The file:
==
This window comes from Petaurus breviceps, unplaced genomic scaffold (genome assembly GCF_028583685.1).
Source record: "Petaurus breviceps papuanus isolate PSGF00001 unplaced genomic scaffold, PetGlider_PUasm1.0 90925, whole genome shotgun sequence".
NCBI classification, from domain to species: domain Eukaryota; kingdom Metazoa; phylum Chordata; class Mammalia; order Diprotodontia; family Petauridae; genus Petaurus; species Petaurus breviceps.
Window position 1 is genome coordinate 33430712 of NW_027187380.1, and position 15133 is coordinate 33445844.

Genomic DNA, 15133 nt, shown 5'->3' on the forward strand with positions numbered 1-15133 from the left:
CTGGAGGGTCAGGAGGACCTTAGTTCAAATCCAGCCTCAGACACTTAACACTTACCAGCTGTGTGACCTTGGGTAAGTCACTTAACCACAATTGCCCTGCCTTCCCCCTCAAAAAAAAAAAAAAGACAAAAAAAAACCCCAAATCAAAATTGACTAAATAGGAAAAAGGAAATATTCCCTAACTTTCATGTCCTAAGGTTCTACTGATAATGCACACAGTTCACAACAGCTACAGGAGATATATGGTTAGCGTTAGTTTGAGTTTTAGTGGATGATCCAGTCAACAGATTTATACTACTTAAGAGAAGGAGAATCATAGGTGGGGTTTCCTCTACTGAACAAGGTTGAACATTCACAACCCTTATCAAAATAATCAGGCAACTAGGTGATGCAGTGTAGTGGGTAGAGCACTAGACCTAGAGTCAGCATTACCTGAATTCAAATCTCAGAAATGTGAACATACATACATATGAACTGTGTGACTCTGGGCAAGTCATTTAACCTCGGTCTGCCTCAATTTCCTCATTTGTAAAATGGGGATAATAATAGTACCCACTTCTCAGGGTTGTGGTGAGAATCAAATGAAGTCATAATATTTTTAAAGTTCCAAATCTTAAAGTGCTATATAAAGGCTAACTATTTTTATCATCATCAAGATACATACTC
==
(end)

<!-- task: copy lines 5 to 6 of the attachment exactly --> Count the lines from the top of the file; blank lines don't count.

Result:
Genomic DNA, 15133 nt, shown 5'->3' on the forward strand with positions numbered 1-15133 from the left:
CTGGAGGGTCAGGAGGACCTTAGTTCAAATCCAGCCTCAGACACTTAACACTTACCAGCTGTGTGACCTTGGGTAAGTCACTTAACCACAATTGCCCTGCCTTCCCCCTCAAAAAAAAAAAAAAGACAAAAAAAAACCCCAAATCAAAATTGACTAAATAGGAAAAAGGAAATATTCCCTAACTTTCATGTCCTAAGGTTCTACTGATAATGCACACAGTTCACAACAGCTACAGGAGATATATGGTTAGCGTTAGTTTGAGTTTTAGTGGATGATCCAGTCAACAGATTTATACTACTTAAGAGAAGGAGAATCATAGGTGGGGTTTCCTCTACTGAACAAGGTTGAACATTCACAACCCTTATCAAAATAATCAGGCAACTAGGTGATGCAGTGTAGTGGGTAGAGCACTAGACCTAGAGTCAGCATTACCTGAATTCAAATCTCAGAAATGTGAACATACATACATATGAACTGTGTGACTCTGGGCAAGTCATTTAACCTCGGTCTGCCTCAATTTCCTCATTTGTAAAATGGGGATAATAATAGTACCCACTTCTCAGGGTTGTGGTGAGAATCAAATGAAGTCATAATATTTTTAAAGTTCCAAATCTTAAAGTGCTATATAAAGGCTAACTATTTTTATCATCATCAAGATACATACTC